Patagonia and other adventure travel destinations A blog for adventurers who like to travel in style
What To Expect on a Cruise from Ushuaia to Antarctica
ushuaia to antarctica

What To Expect on a Cruise from Ushuaia to Antarctica

Australis

Exploring the very southernmost extremities of the globe by cruising to Antarctica is a dream that many adventurous travelers entertain. For those able to turn this incredible trip into reality, it’s important to have an idea of the conditions and activities you will likely experience on your cruise. Most ships take the route from Ushuaia to Antarctica and so we’ve put together this short guide about what you can expect and how you can plan for your once-in-a-lifetime adventure to Antarctica.

New Call-to-action

 

Animals, animals and more animals

ushuaia to antarcticaIt’s no wonder that animal lovers are utterly captivated by the idea of cruising from Ushuaia to Antarctica: this region of the world is heaving with unique wildlife. From King penguin rookeries and elephant seal colonies on South Georgia to an abundance of whales in the waters at the Antarctic Convergence, you’re guaranteed to come across marine animals at every turn.

 

What to bring:

  • A camera.
  • Extra memory cards.
  • Additional batteries and a charger as batteries can quickly lose energy in cold weather.
  • A tripod for steadying your camera when taking wildlife shots.
  • Binoculars for close-up viewing of wildlife.

 

Cold weather

The mildest weather in Antarctica is experienced in January and February, although this still means you’ll be lucky if temperatures hit above 32°F (freezing) during the day. If taking an excursion by Zodiac, visiting wildlife colonies or hiking, it’s essential that you pack clothing suited to this extreme climate.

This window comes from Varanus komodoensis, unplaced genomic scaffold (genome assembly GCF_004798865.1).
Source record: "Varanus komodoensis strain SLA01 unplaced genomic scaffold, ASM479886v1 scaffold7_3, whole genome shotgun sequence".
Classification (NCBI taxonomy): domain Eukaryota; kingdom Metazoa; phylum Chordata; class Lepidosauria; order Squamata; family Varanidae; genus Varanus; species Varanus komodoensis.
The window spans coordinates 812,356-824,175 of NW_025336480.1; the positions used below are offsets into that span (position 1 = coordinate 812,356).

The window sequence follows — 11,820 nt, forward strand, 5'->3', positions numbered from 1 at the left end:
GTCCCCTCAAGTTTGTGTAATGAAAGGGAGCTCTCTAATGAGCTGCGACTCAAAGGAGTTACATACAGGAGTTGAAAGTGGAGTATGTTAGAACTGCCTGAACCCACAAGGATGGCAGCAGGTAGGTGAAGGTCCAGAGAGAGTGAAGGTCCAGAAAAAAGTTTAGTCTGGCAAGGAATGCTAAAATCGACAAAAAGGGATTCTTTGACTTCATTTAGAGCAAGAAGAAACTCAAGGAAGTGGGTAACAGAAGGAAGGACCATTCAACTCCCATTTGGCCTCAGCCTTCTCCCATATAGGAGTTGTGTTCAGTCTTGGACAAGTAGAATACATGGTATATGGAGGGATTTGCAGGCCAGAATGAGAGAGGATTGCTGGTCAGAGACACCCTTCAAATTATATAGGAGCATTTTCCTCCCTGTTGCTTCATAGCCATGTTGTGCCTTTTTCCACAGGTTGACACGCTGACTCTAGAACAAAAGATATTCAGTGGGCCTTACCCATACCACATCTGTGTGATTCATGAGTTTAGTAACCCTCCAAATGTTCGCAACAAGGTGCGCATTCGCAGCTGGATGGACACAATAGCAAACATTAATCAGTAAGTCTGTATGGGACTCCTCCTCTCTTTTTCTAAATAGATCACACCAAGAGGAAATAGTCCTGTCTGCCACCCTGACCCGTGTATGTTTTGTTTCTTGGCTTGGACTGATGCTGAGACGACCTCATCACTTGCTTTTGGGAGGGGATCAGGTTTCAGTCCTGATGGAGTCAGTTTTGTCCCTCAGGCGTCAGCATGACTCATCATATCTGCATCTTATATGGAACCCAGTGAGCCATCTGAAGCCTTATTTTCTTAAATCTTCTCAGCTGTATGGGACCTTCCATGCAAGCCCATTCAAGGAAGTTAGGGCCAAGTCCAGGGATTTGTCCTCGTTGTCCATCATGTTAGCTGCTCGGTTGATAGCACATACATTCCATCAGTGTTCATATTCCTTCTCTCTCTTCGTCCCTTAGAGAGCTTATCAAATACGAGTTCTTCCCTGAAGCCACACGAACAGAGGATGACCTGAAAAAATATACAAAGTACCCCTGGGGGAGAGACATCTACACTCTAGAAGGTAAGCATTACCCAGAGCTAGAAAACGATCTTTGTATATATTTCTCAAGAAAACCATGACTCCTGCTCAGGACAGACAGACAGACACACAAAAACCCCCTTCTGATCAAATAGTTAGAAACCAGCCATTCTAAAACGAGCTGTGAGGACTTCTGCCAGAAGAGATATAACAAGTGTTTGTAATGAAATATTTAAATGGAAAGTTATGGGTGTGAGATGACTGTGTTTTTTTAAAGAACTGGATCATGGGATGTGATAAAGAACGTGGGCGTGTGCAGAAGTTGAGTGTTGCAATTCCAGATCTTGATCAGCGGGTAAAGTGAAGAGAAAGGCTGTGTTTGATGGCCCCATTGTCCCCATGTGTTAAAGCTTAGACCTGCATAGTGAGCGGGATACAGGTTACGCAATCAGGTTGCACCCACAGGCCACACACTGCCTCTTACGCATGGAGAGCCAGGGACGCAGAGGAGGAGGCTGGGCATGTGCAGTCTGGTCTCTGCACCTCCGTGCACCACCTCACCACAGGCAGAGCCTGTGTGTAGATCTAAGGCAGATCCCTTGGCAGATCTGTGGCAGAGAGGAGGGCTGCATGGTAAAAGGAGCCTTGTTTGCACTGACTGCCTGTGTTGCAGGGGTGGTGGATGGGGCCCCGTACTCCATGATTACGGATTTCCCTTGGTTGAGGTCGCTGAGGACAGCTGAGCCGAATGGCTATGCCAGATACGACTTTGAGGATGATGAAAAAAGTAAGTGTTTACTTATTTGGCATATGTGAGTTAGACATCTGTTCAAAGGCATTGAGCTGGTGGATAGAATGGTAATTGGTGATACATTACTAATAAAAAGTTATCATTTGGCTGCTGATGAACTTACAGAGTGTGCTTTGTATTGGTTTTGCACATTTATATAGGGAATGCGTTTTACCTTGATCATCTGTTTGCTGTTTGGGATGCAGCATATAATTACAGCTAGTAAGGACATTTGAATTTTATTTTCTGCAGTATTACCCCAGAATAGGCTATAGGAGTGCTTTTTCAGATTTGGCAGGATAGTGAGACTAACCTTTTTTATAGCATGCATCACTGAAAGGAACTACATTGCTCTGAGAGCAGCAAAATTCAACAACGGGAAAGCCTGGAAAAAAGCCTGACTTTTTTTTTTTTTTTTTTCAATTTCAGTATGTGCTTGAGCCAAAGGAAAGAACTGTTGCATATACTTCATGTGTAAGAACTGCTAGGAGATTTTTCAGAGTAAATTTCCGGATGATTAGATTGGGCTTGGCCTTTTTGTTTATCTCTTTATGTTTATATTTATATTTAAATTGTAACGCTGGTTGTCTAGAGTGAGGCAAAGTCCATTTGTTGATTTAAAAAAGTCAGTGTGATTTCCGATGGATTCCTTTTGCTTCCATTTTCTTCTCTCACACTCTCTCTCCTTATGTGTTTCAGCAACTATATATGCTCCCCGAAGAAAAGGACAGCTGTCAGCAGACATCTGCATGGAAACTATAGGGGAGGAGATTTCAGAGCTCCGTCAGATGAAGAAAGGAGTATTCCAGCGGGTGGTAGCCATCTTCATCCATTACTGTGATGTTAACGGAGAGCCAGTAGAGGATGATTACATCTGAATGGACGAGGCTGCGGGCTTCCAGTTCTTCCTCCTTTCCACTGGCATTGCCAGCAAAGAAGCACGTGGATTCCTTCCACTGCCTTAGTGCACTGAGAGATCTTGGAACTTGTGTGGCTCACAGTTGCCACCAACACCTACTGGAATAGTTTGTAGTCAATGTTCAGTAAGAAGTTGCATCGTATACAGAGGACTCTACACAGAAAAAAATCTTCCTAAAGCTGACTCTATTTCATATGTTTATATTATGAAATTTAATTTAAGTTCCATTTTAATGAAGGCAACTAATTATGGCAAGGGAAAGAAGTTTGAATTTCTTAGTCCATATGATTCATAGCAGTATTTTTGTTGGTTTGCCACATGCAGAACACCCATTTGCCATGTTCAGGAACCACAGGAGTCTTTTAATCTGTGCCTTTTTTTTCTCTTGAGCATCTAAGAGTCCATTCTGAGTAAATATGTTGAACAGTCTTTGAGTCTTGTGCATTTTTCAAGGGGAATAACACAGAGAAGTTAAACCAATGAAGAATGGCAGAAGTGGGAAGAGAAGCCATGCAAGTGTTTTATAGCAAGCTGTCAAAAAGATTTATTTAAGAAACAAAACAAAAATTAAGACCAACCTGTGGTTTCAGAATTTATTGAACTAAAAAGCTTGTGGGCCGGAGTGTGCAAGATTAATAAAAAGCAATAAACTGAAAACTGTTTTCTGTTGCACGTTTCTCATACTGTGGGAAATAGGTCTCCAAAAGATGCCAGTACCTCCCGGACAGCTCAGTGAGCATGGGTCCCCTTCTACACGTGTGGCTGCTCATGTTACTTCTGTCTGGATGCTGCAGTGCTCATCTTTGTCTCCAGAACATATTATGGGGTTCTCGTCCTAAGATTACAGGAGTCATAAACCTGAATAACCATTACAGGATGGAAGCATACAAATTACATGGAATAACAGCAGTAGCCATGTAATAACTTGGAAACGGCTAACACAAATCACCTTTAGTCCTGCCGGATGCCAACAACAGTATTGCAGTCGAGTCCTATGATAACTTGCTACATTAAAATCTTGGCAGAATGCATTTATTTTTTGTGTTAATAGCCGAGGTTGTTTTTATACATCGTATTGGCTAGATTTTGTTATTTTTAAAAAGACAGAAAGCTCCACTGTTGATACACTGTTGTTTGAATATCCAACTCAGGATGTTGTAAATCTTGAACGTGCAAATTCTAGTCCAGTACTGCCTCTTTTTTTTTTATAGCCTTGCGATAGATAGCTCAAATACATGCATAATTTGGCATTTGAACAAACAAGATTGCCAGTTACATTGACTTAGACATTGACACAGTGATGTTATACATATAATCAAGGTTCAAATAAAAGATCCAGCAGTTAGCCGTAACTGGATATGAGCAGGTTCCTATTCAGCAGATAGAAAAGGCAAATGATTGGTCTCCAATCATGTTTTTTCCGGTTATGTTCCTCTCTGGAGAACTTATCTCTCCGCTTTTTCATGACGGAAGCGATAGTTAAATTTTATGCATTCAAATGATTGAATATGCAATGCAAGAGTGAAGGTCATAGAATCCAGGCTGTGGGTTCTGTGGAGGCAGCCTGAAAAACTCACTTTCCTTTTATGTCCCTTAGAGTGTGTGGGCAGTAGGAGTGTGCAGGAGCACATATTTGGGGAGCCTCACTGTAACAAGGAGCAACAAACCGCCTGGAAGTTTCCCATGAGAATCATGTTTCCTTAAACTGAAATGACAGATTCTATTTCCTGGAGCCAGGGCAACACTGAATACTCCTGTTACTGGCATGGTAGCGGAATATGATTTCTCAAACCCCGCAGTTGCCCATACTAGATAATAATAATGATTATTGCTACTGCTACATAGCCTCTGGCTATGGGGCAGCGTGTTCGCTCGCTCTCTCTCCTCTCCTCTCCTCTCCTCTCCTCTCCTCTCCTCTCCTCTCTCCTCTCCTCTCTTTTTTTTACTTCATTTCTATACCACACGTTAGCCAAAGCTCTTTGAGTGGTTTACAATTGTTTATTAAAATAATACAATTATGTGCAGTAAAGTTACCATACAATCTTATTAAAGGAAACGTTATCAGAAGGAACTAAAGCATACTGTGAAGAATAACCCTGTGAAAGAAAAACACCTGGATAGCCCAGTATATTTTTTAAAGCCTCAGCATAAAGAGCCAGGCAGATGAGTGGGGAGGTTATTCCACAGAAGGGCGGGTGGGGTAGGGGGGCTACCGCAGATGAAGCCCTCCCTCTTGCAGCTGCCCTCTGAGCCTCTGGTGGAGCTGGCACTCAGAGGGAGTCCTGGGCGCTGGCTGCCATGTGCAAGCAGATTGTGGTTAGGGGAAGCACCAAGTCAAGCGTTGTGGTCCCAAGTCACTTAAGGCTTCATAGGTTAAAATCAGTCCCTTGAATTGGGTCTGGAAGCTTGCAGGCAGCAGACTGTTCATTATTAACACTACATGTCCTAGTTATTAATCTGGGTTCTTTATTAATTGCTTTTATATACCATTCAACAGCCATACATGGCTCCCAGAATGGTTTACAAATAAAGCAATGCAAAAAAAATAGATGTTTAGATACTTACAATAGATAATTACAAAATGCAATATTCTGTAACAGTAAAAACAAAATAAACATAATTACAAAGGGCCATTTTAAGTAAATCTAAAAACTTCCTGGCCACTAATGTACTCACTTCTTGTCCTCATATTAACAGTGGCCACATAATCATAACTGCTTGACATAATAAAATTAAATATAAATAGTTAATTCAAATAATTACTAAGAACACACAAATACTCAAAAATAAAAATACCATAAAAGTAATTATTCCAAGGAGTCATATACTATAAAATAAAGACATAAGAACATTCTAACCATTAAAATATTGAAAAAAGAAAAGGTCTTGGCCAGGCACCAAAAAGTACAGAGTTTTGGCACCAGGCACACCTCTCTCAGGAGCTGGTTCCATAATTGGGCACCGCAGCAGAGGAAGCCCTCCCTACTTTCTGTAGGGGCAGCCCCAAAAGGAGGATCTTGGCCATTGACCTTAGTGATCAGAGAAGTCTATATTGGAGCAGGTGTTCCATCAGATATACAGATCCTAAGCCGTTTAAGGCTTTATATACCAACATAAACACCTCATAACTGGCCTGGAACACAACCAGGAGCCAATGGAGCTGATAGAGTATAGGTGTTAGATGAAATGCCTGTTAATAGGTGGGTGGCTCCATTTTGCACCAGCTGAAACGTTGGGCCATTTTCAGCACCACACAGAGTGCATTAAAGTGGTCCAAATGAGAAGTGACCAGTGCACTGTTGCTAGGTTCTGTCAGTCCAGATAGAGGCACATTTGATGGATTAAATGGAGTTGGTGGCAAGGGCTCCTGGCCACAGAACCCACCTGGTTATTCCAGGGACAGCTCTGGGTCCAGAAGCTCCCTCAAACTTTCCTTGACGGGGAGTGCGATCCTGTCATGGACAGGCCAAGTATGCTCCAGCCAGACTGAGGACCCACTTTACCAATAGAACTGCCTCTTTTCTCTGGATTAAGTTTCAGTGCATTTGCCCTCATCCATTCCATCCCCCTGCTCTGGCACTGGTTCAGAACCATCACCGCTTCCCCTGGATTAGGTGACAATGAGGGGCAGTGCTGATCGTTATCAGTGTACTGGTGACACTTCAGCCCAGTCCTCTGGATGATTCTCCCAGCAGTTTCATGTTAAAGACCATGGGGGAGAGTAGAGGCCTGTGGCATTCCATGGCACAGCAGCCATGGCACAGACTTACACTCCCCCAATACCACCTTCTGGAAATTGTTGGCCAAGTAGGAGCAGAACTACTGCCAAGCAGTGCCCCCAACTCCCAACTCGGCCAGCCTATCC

What to bring:

  • A selection of insulating layers to keep you warm, including long underwear, a fleece and a down parka.
  • Water-resistant gloves, a hat with ear flaps and a scarf for wind protection.
  • Waterproof rain pants and a sturdy waterproof and windproof jacket.
  • Lotions and lip balms to restore your skin after exposure to the cold air.

 

Activities on the ice and in the water

ushuaia to antarcticaDepending on your itinerary, options for hiking or other even more extreme activities will be available. Glacier trekking over the dense blue of tightly-packed Antarctic ice is a popular activity, but kayaking through the silent waters of the Shetland Islands as you navigate huge icebergs takes adventure to a new level. For those with a strong constitution and a penchant for unique memories, a dip in the frigid waters of Deception Bay will invigorate the senses and is an experience that you won’t be forgetting in a hurry!

What to bring:

  • Rubber boots or waterproof walking boots for hiking along the ice. These can generally be loaned from the ship but it’s important to confirm this when booking your cruise.
  • Woolen or thermal socks will keep your feet toasty in your boots.
  • A lightweight and waterproof backpack for excursions onto the ice.
  • A bathing suit for brave souls who fancy a dip into Antarctica’s freezing waters!

 

Bright sunshine

It is stunning when the sun does come up over Antarctica, but it can leave you squinting uncomfortably if you don’t have the right gear. As with skiing or other activities in the snow, it’s essential to bring the correct equipment for protecting you from the sun and avoiding unpleasant sunburn.

What to bring:

  • High SPF sunblock for your face and lips.
  • Ski goggles or polarized sunglasses with UV protection.

 

Stormy seas from Ushuaia to Antarctica

It might be the conventional initiation for any adventurer travelling from Ushuaia to Antarctica, but sailing through the waters south of Cape Horn along the Drake Passage can be less than a pleasant experience. Plagued by the high-speed westerlies known as the “screaming sixties”, waters here are stormy and have resulted in a nasty dose of seasickness for many a cruise ship passenger.

What to bring:

  • Sea sickness medication as a precaution.

New Call-to-action

Comment